READ ALSO: Will freelancers benefit from Germany’s €300 energy allowance?

If you are engaged in some form of artistic profession in Germany – which can include journalism to pottery – you may be entitled to membership to the Kunstlersozialkasse (artists’ social insurance).

Being a member of the KSK means you only have to pay half of your health insurance and pension contributions, and the KSK will pay the rest.

4. Work out how much you think you will earn

As with starting any business, you need to have some idea of your expected earnings from the outset.

If you’re just starting out as a freelancer, or have some freelance gigs on the side of an employment position, then it might be worth considering registering yourself as a Kleinunternehmer (“small business”).

As a Kleinunternehmer, you can currently earn up to €22.000 per year without having to charge VAT and having to submit only yearly tax declarations. 

An income tax declaration form lies on a table. Photo: picture alliance/dpa/dpa-Zentralbild | Hans-Jürgen Wiedl

Be aware that if you are registered as this kind of freelancer, you must include the following sentence in your invoices: ‘Gemäß § 19 UStG wird keine Umsatzsteuer berechnet’ which means ‘In accordance with Paragrah19 of the German VAT law, no VAT has been added to this invoice.’

READ ALSO: Everything you need to know about your German tax return in 2022

If you think you will earn more than €22.000 per year, you will need to pay Umsatzsteuer (VAT) and will have to submit tax declarations in advance and more often. Depending on how much you earn, this could be every month or every quarter. 

5. Get your insurance in order

In Germany, it’s a legal requirement to have health insurance.

If you’ve just made the move from employment to being a freelancer and want to keep the same health insurer, you should get in contact with your health insurance provider straight away to tell them about your change of circumstances. They will ask you to re-register and to tell them your projected freelance earnings for the year, so they can amend your monthly fees.

If you don’t keep your health insurer provider updated, you could continue to be charged the higher rate that you had from your previous salary.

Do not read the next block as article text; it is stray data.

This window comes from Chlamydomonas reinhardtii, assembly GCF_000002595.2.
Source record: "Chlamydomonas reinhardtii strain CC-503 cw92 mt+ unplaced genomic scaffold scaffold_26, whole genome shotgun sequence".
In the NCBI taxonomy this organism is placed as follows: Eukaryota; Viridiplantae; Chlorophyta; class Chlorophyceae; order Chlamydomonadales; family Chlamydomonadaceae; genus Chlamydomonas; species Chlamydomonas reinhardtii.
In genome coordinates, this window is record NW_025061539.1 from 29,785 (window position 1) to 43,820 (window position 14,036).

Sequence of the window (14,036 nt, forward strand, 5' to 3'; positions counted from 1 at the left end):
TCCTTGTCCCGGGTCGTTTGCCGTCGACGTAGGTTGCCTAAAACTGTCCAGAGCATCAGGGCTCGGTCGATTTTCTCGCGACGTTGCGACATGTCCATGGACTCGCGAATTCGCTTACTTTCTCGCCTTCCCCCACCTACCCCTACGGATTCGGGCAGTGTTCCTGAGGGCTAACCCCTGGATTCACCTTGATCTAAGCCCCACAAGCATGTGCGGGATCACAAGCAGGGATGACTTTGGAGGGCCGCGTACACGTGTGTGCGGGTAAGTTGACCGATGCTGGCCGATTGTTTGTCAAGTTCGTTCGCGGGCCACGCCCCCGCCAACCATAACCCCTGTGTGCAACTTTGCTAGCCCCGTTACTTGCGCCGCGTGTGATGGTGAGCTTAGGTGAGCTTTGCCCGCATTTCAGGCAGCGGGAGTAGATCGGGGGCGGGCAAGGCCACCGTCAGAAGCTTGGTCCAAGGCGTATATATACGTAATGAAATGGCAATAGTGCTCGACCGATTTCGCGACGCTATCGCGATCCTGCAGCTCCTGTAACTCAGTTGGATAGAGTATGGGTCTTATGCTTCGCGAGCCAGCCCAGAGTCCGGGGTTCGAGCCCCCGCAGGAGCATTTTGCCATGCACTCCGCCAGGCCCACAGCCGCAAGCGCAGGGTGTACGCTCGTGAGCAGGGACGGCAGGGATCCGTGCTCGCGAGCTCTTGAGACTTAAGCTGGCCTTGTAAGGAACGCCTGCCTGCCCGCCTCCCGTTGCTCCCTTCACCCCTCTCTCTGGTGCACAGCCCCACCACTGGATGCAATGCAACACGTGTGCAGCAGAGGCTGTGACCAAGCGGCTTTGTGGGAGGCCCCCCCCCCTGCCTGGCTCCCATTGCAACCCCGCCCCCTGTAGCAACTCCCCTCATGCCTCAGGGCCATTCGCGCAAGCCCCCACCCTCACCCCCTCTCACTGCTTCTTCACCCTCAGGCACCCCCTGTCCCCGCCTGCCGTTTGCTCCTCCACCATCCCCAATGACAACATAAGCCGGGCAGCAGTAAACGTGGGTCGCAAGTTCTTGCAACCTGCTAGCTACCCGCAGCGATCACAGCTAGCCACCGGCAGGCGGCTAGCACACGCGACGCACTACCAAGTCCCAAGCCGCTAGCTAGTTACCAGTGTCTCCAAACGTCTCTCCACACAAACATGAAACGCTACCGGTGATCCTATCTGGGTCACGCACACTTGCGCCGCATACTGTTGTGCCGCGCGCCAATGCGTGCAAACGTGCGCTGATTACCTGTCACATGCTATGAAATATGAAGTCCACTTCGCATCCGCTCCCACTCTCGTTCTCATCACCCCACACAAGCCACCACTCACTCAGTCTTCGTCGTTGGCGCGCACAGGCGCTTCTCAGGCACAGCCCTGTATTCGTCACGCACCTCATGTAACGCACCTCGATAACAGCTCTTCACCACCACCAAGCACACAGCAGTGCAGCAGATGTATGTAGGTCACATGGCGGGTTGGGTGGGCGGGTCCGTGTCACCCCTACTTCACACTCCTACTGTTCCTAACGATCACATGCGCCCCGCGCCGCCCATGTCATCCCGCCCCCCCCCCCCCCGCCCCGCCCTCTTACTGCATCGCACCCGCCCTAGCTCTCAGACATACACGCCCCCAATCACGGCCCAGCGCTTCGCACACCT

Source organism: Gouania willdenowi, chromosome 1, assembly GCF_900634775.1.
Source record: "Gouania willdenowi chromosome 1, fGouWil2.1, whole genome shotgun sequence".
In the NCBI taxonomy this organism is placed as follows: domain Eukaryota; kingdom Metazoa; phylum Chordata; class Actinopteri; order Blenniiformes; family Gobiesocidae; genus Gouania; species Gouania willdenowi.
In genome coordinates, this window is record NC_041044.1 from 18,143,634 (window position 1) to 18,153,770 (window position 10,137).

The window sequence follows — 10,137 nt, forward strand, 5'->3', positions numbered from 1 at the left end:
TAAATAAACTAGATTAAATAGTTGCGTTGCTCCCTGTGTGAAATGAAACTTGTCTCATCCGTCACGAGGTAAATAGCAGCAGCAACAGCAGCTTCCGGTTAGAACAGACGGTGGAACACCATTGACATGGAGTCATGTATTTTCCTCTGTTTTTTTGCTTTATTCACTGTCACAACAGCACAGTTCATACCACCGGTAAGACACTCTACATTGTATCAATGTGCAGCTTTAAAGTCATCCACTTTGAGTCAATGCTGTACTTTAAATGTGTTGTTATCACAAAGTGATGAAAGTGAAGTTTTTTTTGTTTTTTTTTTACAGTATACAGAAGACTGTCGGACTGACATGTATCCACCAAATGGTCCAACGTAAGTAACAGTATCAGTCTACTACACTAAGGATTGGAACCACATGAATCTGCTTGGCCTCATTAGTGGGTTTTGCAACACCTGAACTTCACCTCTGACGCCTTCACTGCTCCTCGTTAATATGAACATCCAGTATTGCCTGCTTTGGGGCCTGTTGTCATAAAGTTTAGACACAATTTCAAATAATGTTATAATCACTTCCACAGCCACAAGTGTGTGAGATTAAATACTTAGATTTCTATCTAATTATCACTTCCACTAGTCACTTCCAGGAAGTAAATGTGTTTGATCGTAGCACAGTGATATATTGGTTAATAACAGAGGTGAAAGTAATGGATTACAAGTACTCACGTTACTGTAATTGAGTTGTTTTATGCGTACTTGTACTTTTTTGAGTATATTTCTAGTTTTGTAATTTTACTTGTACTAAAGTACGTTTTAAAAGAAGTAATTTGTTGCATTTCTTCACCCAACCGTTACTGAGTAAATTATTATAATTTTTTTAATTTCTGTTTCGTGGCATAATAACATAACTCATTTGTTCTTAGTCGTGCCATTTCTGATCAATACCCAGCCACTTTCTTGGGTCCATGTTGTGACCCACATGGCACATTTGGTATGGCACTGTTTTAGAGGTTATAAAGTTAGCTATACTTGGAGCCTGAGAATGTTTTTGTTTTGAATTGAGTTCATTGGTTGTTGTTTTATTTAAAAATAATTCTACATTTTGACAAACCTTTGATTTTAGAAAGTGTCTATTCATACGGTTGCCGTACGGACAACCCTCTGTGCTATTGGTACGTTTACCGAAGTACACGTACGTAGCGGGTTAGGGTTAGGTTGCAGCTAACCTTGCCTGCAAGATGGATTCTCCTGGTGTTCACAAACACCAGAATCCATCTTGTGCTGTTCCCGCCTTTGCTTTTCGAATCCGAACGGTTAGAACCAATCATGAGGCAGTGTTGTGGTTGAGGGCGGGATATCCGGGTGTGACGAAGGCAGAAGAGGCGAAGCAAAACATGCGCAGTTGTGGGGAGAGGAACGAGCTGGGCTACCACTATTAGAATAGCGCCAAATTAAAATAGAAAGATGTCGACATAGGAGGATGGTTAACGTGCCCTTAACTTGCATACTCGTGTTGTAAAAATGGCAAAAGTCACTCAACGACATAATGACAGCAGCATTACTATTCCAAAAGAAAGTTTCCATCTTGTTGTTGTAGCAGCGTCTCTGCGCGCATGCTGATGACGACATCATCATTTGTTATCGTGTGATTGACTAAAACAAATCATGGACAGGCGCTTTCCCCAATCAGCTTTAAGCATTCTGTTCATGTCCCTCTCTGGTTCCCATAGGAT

The insurance cards of the health insurance companies DAK, AOK, Barmer and Techniker-Krankenkasse TK lie with euro notes under a stethoscope. Photo: picture alliance / dpa | Daniel Karmann

It’s not just health insurance you need to think about as a freelancer. It’s also wise to think about protecting yourself from any sort of claims that could arise as a result of any working mishaps. 

If, for example, you lose your laptop which contains confidential client information, you need to be protected against claims.

That’s why it’s good to have both Betriebshaftversicherung (business liability insurance) and Rechtschutzversicherung (legal protection insurance).

6. Plan your time wisely

All of these bureaucratic obligations take time. So it’s really important that you take account of that when planning your time. For example, planning half a day a week to deal with your invoices, filing, emails to clients, and conversations with authorities can be really beneficial when scheduling your working time. 

7. Grow your network

As a freelancer, networking is absolutely crucial to success. 

Keep an up-to-date profile on websites like LinkedIn and German equivalent XING and keep in contact with anyone you’ve ever worked with, no matter how brief the contact was. 

Having a network is not only about getting more clients, but also about building a support network in your field to exchange advice, tips and generally for your own enrichment. 

Participating in workshops related to your field, going to seminars, and meet-ups, can be great ways of broadening your network.